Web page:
Parent Nicole Schubert also advocated for masks to be optional, saying she moved to Montana from another state where her family had experienced a year in lockdown, which took an emotional toll on her son.

"I want to commend you for keeping the schools open," Schubert said.

Diane Taylor-Mahnke was among a few in attendance who argued masks should be mandatory due to the infectiousness of the delta variant among children.

"It's not fair to little kids who are not eligible to get vaccinated to expose them to people like the lady who just said her children can't wear masks [due to health reasons]. Make the exception they don't have to if they have a medical reason for it," Taylor-Mahnke said. "But I have a great-great-niece who's going to be in third grade next year who has asthma."

LOGAN HEALTH also advocated for mask-wearing in a letter to the school district.

"Given the rapid spread of the delta variant of COVID-19 and that Flathead County is currently in an area defined by high transmission, new CDC guidance (along with the American Academy of Pediatrics) recommend that face masks be worn in indoor school settings," the letter noted. "As health care providers in this valley, we support these recommendations and feel that this is likely the safest way to proceed into the new school year.

"However, we recognize that taking into account the current community and state climate likely makes a mask mandate controversial and difficult to require," the letter stated. "We also recognize that masking during the school day is only one piece of a larger puzzle, and if kids leave the school setting and are exposed to unmasked people in the evenings and on weekends, then this may limit the benefits of masking in schools."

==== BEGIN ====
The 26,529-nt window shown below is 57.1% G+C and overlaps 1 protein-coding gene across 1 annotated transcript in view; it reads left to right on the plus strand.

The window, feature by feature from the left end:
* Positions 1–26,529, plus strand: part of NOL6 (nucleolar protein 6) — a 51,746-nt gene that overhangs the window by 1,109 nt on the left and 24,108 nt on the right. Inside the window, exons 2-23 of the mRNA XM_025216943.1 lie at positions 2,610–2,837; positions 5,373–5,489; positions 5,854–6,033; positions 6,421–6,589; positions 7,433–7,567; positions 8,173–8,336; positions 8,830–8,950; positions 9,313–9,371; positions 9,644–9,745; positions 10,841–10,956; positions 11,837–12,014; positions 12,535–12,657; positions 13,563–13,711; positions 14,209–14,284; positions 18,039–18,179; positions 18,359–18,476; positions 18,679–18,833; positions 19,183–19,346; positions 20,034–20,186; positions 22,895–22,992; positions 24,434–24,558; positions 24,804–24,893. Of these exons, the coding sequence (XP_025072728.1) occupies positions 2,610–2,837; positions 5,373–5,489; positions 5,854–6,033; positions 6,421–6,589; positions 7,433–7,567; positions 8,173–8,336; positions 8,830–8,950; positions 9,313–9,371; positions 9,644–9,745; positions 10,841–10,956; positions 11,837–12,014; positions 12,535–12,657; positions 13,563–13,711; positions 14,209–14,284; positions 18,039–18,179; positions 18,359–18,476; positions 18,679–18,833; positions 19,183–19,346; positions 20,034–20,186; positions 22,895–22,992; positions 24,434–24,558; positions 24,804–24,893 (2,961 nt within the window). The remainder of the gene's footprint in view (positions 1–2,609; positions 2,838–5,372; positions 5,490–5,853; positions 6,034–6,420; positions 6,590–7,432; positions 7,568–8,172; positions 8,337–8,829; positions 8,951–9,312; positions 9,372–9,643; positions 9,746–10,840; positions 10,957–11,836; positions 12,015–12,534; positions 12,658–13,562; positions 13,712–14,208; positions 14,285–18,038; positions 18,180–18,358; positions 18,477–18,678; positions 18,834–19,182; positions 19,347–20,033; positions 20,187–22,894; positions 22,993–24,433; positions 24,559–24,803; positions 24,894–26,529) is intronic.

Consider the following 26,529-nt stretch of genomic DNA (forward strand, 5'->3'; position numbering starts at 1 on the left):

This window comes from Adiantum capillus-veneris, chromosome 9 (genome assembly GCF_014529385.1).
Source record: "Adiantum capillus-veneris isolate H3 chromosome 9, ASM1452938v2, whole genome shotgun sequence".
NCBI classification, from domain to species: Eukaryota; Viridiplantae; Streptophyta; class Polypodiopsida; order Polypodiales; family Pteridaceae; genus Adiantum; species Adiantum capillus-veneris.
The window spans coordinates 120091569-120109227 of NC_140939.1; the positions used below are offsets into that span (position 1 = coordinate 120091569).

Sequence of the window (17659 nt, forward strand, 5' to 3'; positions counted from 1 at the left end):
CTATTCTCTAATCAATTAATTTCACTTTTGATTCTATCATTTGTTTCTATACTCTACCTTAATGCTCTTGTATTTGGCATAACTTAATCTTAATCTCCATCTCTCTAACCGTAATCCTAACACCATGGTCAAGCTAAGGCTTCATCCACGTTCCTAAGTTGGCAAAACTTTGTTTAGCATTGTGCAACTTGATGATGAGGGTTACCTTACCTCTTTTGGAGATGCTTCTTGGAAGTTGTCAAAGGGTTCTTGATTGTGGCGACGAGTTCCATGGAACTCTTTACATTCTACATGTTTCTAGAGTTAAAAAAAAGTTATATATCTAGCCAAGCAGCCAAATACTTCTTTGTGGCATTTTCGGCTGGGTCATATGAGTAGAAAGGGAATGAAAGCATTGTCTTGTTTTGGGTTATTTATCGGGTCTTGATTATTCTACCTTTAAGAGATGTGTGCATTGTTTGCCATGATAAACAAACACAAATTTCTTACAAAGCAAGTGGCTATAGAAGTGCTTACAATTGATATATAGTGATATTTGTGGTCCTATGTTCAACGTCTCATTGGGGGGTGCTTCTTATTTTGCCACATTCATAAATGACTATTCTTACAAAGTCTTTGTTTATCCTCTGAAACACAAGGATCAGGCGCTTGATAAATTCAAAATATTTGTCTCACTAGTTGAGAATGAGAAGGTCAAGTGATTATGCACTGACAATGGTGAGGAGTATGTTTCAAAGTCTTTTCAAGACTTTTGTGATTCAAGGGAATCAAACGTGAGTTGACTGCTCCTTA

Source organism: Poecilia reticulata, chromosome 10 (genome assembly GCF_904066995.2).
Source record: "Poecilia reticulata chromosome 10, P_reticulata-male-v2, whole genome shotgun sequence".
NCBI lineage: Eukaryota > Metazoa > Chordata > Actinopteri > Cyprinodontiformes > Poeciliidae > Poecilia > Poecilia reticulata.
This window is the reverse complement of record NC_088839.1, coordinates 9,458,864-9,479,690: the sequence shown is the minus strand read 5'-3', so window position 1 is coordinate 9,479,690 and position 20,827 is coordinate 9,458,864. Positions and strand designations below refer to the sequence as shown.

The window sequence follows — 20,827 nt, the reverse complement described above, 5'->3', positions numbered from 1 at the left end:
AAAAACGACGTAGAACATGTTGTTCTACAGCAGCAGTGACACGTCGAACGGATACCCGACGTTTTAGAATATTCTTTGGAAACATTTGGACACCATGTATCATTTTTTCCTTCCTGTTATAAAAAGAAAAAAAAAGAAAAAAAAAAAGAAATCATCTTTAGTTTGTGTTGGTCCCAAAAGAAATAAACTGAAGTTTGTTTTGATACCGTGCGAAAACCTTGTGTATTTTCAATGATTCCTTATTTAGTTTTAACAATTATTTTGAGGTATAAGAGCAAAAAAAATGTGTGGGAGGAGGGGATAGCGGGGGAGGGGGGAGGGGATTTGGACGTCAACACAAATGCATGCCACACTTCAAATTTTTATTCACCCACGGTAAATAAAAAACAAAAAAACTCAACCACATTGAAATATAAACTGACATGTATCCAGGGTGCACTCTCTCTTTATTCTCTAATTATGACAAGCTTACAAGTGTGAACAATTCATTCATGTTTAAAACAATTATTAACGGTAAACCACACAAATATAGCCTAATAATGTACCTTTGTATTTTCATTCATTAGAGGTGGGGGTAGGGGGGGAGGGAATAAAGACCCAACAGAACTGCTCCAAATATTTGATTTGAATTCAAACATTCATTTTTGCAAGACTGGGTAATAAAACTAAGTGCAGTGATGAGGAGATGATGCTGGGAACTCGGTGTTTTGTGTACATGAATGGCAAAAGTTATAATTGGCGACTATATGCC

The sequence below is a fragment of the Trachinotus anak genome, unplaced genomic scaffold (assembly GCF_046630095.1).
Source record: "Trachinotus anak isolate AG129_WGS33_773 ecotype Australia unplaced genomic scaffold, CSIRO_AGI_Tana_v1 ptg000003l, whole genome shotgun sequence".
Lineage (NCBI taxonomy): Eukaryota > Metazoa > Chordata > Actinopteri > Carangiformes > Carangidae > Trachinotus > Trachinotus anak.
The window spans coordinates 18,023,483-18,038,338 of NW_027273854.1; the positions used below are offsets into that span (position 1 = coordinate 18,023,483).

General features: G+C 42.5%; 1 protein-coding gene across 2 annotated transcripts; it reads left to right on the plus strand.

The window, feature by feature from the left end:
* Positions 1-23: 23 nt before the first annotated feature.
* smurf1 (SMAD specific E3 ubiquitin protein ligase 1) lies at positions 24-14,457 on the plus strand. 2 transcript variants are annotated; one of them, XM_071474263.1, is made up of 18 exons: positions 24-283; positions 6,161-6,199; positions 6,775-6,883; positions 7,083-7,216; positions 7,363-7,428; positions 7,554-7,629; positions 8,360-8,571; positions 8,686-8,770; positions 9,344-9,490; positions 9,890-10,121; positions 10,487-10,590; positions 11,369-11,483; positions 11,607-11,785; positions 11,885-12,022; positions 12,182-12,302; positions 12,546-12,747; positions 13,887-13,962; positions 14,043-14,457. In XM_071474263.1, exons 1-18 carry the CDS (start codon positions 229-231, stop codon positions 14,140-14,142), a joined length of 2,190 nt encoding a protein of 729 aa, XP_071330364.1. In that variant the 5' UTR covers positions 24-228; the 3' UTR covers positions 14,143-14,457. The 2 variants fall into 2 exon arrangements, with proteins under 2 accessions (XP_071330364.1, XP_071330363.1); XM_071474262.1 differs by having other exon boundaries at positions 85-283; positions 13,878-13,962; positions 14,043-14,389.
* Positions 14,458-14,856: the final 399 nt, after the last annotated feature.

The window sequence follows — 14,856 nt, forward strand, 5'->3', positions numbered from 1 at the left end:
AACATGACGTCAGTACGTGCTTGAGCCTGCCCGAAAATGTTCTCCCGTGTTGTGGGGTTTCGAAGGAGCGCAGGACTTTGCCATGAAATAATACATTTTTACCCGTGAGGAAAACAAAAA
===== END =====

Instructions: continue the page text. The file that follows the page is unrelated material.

Before the board voted Tuesday, Hill said he sought out data from the local health department on the number of active cases among school-aged children, and looked at recent legislation such as House Bill 702, which prohibits discrimination based on vaccination status.

Hill also noted the backlash the district faced during the last school year when masks were required — student and parent protests outside school buildings, canceled and online-only board meetings and a heated trustee election season.

"One of the things I really struggled with, and struggled to wrap my head around, is how can school districts be the only, and 'only' is a pretty strong word, but the only organization that is going to require anybody to mask in a community and in a state that doesn't support that?" Hill said.

Republican Rep. John Fuller of Whitefish, who taught at Flathead High School for 14 years, said nonverbal cues are an important way of communicating with students and masks get in the way of that.

"As a co-sponsor of House Bill 702, the idea behind that is that people need to be responsible for their own children and their own health and, consequently, I believe what you have here is a measured approach," Fuller said. "And optional masks is the only commonsense approach in my opinion, and I commend you for taking this view and having kids in school."

Reporter Hilary Matheson may be reached at 406-758-4431 or